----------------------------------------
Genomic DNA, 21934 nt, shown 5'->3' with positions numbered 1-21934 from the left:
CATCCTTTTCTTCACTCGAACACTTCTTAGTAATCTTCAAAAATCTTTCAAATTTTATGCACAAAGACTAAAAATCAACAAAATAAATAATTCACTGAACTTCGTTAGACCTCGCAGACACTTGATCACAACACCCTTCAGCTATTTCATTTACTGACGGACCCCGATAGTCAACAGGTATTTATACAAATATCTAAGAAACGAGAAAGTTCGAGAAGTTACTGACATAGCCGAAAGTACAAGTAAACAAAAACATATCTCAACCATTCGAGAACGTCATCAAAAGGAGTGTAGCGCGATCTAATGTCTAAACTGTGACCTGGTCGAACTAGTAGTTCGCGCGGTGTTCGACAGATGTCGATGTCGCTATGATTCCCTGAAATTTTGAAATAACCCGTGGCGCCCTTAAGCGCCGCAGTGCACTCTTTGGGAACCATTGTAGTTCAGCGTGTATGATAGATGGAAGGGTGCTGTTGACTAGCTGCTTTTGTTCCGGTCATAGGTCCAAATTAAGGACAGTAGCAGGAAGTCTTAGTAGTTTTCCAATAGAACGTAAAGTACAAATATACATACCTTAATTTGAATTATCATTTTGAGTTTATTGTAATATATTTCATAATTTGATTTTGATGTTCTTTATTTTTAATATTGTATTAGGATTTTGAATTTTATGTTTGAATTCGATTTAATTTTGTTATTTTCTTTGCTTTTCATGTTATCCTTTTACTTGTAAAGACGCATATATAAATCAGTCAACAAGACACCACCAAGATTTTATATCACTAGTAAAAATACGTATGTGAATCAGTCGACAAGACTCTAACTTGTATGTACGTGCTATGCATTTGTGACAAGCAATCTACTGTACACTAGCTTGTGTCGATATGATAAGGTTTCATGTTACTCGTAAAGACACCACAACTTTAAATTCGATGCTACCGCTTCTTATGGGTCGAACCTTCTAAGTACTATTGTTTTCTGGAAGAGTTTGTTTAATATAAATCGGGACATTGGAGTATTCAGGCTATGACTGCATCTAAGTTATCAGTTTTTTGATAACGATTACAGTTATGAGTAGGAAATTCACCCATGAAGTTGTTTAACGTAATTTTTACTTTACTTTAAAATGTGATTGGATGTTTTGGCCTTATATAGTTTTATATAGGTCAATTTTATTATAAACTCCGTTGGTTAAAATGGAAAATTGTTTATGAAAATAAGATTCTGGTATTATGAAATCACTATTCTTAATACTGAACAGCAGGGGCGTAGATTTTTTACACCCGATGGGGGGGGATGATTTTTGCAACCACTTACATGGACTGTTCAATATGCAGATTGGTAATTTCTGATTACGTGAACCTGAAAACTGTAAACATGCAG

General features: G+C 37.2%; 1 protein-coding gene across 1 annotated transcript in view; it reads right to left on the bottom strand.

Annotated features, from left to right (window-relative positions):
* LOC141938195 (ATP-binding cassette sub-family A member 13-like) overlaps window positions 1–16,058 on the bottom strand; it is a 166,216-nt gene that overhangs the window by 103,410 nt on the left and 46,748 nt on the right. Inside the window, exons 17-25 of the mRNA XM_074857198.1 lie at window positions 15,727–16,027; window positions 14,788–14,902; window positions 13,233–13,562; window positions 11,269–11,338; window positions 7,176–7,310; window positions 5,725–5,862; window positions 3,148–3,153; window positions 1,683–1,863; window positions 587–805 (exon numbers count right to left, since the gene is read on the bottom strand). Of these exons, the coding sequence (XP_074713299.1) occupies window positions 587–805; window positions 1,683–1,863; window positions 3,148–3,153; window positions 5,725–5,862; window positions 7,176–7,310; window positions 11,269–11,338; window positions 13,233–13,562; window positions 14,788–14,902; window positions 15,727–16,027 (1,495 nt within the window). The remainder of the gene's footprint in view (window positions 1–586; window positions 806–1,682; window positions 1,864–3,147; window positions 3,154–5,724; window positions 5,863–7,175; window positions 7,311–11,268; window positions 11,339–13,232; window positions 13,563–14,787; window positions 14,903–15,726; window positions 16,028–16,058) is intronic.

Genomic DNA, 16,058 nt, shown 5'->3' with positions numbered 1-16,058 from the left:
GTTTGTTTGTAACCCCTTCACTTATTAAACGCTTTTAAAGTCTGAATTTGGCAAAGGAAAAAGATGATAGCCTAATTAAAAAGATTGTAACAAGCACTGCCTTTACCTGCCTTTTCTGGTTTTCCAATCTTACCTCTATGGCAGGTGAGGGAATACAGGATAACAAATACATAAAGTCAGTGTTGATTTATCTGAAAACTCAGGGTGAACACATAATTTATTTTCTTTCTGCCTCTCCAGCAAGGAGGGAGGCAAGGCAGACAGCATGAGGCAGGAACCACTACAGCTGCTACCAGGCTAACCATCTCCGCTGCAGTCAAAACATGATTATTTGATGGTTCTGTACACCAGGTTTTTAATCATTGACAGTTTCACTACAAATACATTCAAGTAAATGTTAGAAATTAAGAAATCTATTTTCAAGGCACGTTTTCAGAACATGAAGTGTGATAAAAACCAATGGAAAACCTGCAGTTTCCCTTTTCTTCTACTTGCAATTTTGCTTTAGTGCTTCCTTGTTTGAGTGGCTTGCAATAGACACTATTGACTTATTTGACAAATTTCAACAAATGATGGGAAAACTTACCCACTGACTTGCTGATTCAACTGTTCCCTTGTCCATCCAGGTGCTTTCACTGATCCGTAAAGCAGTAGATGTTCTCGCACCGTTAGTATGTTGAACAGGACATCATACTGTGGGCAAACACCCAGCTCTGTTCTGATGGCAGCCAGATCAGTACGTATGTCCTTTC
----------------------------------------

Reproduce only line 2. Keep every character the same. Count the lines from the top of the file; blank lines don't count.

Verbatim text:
CATCCTTTTCTTCACTCGAACACTTCTTAGTAATCTTCAAAAATCTTTCAAATTTTATGCACAAAGACTAAAAATCAACAAAATAAATAATTCACTGAACTTCGTTAGACCTCGCAGACACTTGATCACAACACCCTTCAGCTATTTCATTTACTGACGGACCCCGATAGTCAACAGGTATTTATACAAATATCTAAGAAACGAGAAAGTTCGAGAAGTTACTGACATAGCCGAAAGTACAAGTAAACAAAAACATATCTCAACCATTCGAGAACGTCATCAAAAGGAGTGTAGCGCGATCTAATGTCTAAACTGTGACCTGGTCGAACTAGTAGTTCGCGCGGTGTTCGACAGATGTCGATGTCGCTATGATTCCCTGAAATTTTGAAATAACCCGTGGCGCCCTTAAGCGCCGCAGTGCACTCTTTGGGAACCATTGTAGTTCAGCGTGTATGATAGATGGAAGGGTGCTGTTGACTAGCTGCTTTTGTTCCGGTCATAGGTCCAAATTAAGGACAGTAGCAGGAAGTCTTAGTAGTTTTCCAATAGAACGTAAAGTACAAATATACATACCTTAATTTGAATTATCATTTTGAGTTTATTGTAATATATTTCATAATTTGATTTTGATGTTCTTTATTTTTAATATTGTATTAGGATTTTGAATTTTATGTTTGAATTCGATTTAATTTTGTTATTTTCTTTGCTTTTCATGTTATCCTTTTACTTGTAAAGACGCATATATAAATCAGTCAACAAGACACCACCAAGATTTTATATCACTAGTAAAAATACGTATGTGAATCAGTCGACAAGACTCTAACTTGTATGTACGTGCTATGCATTTGTGACAAGCAATCTACTGTACACTAGCTTGTGTCGATATGATAAGGTTTCATGTTACTCGTAAAGACACCACAACTTTAAATTCGATGCTACCGCTTCTTATGGGTCGAACCTTCTAAGTACTATTGTTTTCTGGAAGAGTTTGTTTAATATAAATCGGGACATTGGAGTATTCAGGCTATGACTGCATCTAAGTTATCAGTTTTTTGATAACGATTACAGTTATGAGTAGGAAATTCACCCATGAAGTTGTTTAACGTAATTTTTACTTTACTTTAAAATGTGATTGGATGTTTTGGCCTTATATAGTTTTATATAGGTCAATTTTATTATAAACTCCGTTGGTTAAAATGGAAAATTGTTTATGAAAATAAGATTCTGGTATTATGAAATCACTATTCTTAATACTGAACAGCAGGGGCGTAGATTTTTTACACCCGATGGGGGGGGATGATTTTTGCAACCACTTACATGGACTGTTCAATATGCAGATTGGTAATTTCTGATTACGTGAACCTGAAAACTGTAAACATGCAG